About the UK Performance Indicators
Production of UKPIs was discontinued after the 2020/21 statistics were published in 2022.
UK Performance Indicators (UKPIs) were statistics which compared universities and colleges against benchmarks for Widening participation, Non-continuation, and the Employment or further study of graduates.
In May 2021 we announced the discontinuation of the HESA UK Performance Indicators (UKPIs) in the form in which they had been published by HESA since 2003. We reached this decision in response to the significant changes in the policy and regulatory environments across the nations of the UK over the period since these indicators had been launched. In making this decision, we recognised the fact that development of the indicators had failed to keep pace with those changes in the wider environment. In particular, the emergence of extensive new suites of regulatory measures in recent years alongside lack of development in the UKPIs had led to a situation in which statistical coherence in key measures for users was compromised. The HESA UKPIs published in 2022 were therefore the final edition.
The discontinuation announcement stated that HESA would be undertaking a review of the existing indicators with a view to migrating some, or their underlying data, into our core official statistics and open data products. We also undertook to identify alternative ways of meeting some user requirements no longer served following the discontinuation of the UKPIs – this was primarily focused on supporting HE providers in benchmarking their activities. We initially planned to deliver the outcomes of this review through 2022 and 2023, to enable any measures selected for migration into core official statistics to be published in 2023 with no break in time-series.
This timescale proved to be unrealistic due to the continuing evolution of the wider policy and regulatory environments, and the need for us to coordinate our review of statistical measures with other related initiatives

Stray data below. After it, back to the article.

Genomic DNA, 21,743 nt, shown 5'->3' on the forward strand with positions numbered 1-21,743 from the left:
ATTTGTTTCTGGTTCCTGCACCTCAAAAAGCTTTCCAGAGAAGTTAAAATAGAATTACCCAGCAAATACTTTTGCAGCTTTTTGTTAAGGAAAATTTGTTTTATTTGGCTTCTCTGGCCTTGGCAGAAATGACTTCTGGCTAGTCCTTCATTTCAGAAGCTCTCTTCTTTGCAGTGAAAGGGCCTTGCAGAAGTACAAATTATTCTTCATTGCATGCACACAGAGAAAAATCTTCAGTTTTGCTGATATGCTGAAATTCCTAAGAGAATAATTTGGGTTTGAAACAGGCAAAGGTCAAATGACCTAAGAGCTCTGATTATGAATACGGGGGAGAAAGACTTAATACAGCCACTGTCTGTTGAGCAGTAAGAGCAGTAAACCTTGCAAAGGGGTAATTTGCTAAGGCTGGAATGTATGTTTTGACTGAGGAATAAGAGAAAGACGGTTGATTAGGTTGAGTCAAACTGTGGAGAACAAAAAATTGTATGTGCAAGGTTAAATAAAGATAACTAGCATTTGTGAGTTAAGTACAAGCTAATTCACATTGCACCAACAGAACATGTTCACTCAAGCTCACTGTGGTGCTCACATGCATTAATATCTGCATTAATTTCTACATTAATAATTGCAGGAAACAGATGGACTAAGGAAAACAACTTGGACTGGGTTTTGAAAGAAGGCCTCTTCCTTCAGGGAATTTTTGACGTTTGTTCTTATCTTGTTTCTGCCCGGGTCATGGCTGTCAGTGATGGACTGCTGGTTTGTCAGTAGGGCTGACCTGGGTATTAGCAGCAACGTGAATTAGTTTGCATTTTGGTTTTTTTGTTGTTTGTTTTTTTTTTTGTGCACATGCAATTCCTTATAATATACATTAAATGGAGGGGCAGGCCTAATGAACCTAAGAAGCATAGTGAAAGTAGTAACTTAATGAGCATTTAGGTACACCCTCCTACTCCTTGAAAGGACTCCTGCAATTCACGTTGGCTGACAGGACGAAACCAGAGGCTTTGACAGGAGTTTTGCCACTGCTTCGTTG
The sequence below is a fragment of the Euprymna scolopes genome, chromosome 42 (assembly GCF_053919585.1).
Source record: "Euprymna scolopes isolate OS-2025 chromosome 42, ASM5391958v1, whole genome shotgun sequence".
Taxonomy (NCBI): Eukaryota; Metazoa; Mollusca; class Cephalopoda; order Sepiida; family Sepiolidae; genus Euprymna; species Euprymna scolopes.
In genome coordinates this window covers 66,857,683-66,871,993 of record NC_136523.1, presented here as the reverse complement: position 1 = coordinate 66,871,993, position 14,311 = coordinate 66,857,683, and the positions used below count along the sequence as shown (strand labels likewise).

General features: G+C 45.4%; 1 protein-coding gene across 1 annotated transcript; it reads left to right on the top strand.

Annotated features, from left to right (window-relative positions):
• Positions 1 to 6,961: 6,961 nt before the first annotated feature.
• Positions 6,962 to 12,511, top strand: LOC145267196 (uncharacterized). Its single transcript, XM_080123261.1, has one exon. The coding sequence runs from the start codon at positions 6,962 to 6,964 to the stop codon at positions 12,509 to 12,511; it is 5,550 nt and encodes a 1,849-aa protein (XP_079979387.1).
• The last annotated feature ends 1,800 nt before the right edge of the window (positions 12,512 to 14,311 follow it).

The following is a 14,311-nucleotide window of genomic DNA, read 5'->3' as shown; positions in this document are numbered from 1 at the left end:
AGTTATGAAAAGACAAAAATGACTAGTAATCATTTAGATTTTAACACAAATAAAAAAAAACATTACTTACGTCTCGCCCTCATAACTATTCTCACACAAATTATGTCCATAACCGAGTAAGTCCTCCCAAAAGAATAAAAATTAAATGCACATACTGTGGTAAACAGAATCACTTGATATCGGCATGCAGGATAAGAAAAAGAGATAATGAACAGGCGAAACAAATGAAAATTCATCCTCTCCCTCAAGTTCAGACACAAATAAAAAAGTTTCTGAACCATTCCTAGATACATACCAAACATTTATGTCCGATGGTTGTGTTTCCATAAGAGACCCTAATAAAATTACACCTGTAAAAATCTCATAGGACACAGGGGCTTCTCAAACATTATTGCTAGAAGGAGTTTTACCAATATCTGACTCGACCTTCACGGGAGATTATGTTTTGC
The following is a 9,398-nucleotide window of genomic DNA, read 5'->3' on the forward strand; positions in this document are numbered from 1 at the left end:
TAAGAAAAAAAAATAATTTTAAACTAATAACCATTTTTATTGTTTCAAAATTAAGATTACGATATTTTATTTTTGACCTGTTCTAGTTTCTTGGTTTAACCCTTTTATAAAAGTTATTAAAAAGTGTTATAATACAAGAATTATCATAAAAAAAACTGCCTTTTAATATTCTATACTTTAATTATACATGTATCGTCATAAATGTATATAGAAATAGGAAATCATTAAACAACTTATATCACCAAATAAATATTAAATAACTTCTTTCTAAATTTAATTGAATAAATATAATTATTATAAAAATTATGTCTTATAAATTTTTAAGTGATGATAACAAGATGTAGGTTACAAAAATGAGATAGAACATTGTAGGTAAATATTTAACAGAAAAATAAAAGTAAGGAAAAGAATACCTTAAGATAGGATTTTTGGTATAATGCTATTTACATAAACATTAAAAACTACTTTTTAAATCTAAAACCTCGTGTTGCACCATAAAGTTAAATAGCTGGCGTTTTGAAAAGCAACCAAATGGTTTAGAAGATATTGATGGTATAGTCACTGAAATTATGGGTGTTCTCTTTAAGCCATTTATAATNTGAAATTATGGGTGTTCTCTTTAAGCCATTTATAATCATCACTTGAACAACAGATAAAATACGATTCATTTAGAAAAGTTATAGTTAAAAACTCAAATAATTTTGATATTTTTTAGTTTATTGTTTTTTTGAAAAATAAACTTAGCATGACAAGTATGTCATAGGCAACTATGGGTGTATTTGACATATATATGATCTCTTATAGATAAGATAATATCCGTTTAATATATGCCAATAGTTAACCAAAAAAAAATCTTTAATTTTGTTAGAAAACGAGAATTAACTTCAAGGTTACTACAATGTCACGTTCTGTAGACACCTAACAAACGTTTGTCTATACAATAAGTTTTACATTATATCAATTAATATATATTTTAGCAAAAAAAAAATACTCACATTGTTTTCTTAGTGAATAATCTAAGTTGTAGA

The review is now underway, and we are engaging with HE sector bodies, associations and a range of other stakeholders to seek feedback on the UKPI measures as part of our review. This provides an opportunity not only to consider migration of existing measures but also to identify measures that require fundamental redefinition, or areas where entirely new measures may be needed. It must also be recognised that some existing UKPI measures may be discontinued entirely where the review process concludes they are no longer fit-for-purpose or where conflict with other high-profile measures cannot be adequately resolved.
Each UK nation publishes statistical measures covering some of the themes formerly addressed by the UKPIs
In England, regulatory measures related to access and participation, Condition B3: Student Outcomes, and the Teaching Excellence and Student Outcomes Framework (TEF) cover similar themes to those formerly covered by the UKPIs. The Office for Students publishes interactive dashboards for access and participation, student outcomes, and TEF metrics. Each of these dashboards contain statistics, at both institutional and sector level, covering continuation rates, completion rates, and graduate outcomes after 15 months. In addition to data on access to HE, some of which overlaps with the former UKPIs, the access and participation data dashboard also contains data on degree outcomes, which has never been included in the UKPIs; the TEF data dashboard also contains a range of measures, not overlapping with the UKPIs, relating to the student experience. Further detail about the definitions used in the regulatory measures published by the OfS can be found in the associated technical documentation.
In Wales, HEFCW produces a suite of 29 National Measures for use in monitoring Welsh sector and institutional performance against priority areas, informing institutional fee and access planning, and developing policy. While some National Measures have associated official metrics, others are simply monitored as part of HEFCW’s normal business.